Stage of Cervical Cancer
What are the stages of cervical cancer?
Staging of a cancer is done to indicate the extent and spread of the disease. Staging helps in determining the type of treatment best suited for that particular patient as well as the prognosis. Clinical assessment of a patient at the time of diagnosis forms the basis of staging a case of cervical cancer.
Besides physical examination, certain investigations may help to arrive at a conclusion about the stage of the disease. These investigations include a :
- Cervical curettage
- Chest x-ray
- X-ray of the bones
- CT scan and MRI
The cervical cancer stages are as follows :
It is also known as carcinoma in situ, cervical intraepithelial neoplasia (CIN), dysplasia, or squamous intraepithelial lesion (SIL). This is the pre-cancerous stage of cervical cancer. If treated at this stage, further progression into cervical cancer can be prevented.
The appearance of the cervical cells under the microscope can help to detect early warning signs of cervical cancer.
Cervical dyskaryosis or dysplasia is the abnormal appearance of the cervical cells as seen under the microscope. Dysplasia does not mean that a woman has cervical cancer. It only indicates that the abnormal cells may be potentially cancerous. Further management will depend upon the extent of cell abnormality.
- Mild or borderline dyskaryosis (also known as CIN 1) means that there are only very minor cell abnormalities detected. This stage usually regresses on its own without any treatment but two repeat pap tests at 6 month intervals are usually advised. If normal, the patient need only have regular pap tests like any other woman. If borderline changes are detected on repeat pap tests, the next step will be to have a colposcopy, which is viewing the cervix by means of an instrument (colposcope) placed near the vaginal opening.
- Moderate dyskaryosis also known as CIN 2.
- Severe dyskaryosis also known as CIN 3.
Moderate and severe dyskaryosis means that certain cell abnormalities are there but not to the extent of being cancerous. A colposcopy is indicated in these cases.
Invasive carcinoma is when the cancer has invaded the deeper layers of the cervix, but has not spread any further. It is therefore limited to the cervix.
The cancer has spread beyond the uterus to the nearby tissues and the upper part of the vagina, but it has not reached the pelvic wall or lower third of the vagina.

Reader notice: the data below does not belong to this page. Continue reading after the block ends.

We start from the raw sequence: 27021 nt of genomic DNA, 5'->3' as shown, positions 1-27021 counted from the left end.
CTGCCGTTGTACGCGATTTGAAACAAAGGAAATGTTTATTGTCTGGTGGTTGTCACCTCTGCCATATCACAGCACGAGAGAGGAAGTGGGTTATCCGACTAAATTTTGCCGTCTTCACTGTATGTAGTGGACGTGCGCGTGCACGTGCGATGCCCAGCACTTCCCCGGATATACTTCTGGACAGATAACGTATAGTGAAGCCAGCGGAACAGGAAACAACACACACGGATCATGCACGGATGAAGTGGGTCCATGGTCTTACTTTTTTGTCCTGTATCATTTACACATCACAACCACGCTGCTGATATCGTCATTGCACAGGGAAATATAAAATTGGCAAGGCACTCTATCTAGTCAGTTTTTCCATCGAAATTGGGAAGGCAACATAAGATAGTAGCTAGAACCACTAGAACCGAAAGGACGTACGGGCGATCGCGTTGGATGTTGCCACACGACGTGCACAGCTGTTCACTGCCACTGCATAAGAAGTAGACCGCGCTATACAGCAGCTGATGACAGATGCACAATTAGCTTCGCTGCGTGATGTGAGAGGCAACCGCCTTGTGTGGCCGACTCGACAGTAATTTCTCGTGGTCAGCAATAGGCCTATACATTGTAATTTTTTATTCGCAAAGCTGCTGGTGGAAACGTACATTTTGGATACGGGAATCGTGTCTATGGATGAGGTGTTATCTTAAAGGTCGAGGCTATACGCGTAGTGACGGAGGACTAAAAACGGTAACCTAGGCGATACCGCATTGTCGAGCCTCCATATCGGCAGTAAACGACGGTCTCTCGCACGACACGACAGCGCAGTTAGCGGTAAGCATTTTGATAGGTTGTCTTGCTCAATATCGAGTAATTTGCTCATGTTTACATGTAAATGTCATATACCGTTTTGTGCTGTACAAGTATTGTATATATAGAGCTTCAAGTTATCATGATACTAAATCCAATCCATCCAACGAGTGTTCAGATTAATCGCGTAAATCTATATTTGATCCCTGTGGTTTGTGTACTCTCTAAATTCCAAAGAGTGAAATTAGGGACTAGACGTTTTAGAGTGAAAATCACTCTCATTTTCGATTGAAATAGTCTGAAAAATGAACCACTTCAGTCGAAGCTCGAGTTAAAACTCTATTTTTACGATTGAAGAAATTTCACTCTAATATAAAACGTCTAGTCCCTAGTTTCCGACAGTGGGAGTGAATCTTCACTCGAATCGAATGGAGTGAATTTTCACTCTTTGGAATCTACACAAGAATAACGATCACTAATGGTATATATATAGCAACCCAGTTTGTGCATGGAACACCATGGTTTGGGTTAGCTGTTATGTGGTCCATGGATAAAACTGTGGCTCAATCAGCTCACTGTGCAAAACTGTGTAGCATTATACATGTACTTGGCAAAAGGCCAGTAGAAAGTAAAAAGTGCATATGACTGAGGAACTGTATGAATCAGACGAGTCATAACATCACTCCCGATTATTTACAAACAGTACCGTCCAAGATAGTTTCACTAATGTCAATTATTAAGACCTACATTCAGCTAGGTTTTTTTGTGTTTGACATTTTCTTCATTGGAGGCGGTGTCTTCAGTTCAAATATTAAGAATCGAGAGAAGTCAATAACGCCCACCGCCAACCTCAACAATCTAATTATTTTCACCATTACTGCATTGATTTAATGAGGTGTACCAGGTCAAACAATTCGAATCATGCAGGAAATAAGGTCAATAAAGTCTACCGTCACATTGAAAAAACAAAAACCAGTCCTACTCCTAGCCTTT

The cancer has spread to the pelvic wall or the lower third of the vagina, and/or resulting in a non-functioning kidney or hydronephrosis due to involvement of the ureter.
The cancer has spread to the bladder or bowel mucosa, or has metastasized to distant organs such as the lungs and liver.
The cancer may come back again after treatment following a cancer-free (remission) period. Recurrence usually occurs within 2 years of treatment. The cancer may appear in the cervix again or may develop in some other part of the body.
Prognosis of Cervical Cancer
What is the survival rate of cervical cancer?
Most cervical cancers are slow growing. The change from pre-cancerous to cancerous lesions may take years to develop. As a result, early detection is the key to good prognosis of cervical cancer.
The 5-year survival rate of cervical cancer patients is the number or percentage of such patients who are alive at least 5 years after detection of cancer. Early treatment may mean that many women will live much longer than 5 years.
The prognosis or outcome of cervical cancer will depend upon the stage at which the cancer was detected. Obviously, a woman with stage 1 cervical cancer, where the cancer is limited to the cervix, will definitely have a much better prognosis than stages 2, 3, or 4 where the cancer has spread to nearby or distant sites. The 5-year survival rate of women with cervical cancer detected in stage 1 may be as high as 80% to 90%. This significantly drops with the progression of cancer. The 5-year survival rate in stage 4 cervical cancer may only be 15% or lower.
Carcinoma in situ is totally curable.
Other factors involved in the prognosis are :
- The age of the patient.
- The general health status of the patient at the time of diagnosis.
- The type of treatment undertaken and the response to it.
- Treatment in the early stage can offer a good chance of cure. Sometimes, particularly in the late stages of the disease, a cure may not be possible. Treatment can either help to slow down the course of the disease or it can only help to relieve symptoms (palliative treatment).
- If it is a recurrent cancer, the prognosis may not be so good.
- If it is a metastatic cancer, the prognosis will depend upon the primary cancer but is also not very good.
- Cervical cancer in a woman with a weakened immune system will have a grave prognosis.
- Size of the tumor and type of cervical cancer are other factors that will affect the outlook.